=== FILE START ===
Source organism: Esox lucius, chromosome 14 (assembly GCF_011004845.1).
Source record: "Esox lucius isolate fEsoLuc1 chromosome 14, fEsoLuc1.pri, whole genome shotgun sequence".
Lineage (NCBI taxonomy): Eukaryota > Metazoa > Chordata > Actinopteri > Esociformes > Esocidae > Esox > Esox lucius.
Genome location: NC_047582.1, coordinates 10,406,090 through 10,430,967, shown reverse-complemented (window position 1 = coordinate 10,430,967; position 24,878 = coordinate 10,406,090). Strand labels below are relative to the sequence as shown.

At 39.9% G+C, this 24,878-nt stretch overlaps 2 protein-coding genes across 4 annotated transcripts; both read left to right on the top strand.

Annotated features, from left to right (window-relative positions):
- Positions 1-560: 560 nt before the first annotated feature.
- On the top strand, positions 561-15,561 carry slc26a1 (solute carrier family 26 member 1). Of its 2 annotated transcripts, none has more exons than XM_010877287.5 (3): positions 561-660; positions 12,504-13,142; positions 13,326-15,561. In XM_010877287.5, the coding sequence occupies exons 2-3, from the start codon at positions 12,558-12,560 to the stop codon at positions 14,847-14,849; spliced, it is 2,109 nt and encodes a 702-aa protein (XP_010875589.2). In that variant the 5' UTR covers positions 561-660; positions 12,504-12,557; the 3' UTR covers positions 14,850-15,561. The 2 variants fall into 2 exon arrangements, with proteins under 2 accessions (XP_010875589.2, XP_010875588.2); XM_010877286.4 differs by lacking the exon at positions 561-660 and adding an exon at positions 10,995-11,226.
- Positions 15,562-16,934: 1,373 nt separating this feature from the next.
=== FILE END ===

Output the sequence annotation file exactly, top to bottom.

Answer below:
Source organism: Esox lucius, chromosome 14 (assembly GCF_011004845.1).
Source record: "Esox lucius isolate fEsoLuc1 chromosome 14, fEsoLuc1.pri, whole genome shotgun sequence".
Lineage (NCBI taxonomy): Eukaryota > Metazoa > Chordata > Actinopteri > Esociformes > Esocidae > Esox > Esox lucius.
Genome location: NC_047582.1, coordinates 10,406,090 through 10,430,967, shown reverse-complemented (window position 1 = coordinate 10,430,967; position 24,878 = coordinate 10,406,090). Strand labels below are relative to the sequence as shown.

At 39.9% G+C, this 24,878-nt stretch overlaps 2 protein-coding genes across 4 annotated transcripts; both read left to right on the top strand.

Annotated features, from left to right (window-relative positions):
- Positions 1-560: 560 nt before the first annotated feature.
- On the top strand, positions 561-15,561 carry slc26a1 (solute carrier family 26 member 1). Of its 2 annotated transcripts, none has more exons than XM_010877287.5 (3): positions 561-660; positions 12,504-13,142; positions 13,326-15,561. In XM_010877287.5, the coding sequence occupies exons 2-3, from the start codon at positions 12,558-12,560 to the stop codon at positions 14,847-14,849; spliced, it is 2,109 nt and encodes a 702-aa protein (XP_010875589.2). In that variant the 5' UTR covers positions 561-660; positions 12,504-12,557; the 3' UTR covers positions 14,850-15,561. The 2 variants fall into 2 exon arrangements, with proteins under 2 accessions (XP_010875589.2, XP_010875588.2); XM_010877286.4 differs by lacking the exon at positions 561-660 and adding an exon at positions 10,995-11,226.
- Positions 15,562-16,934: 1,373 nt separating this feature from the next.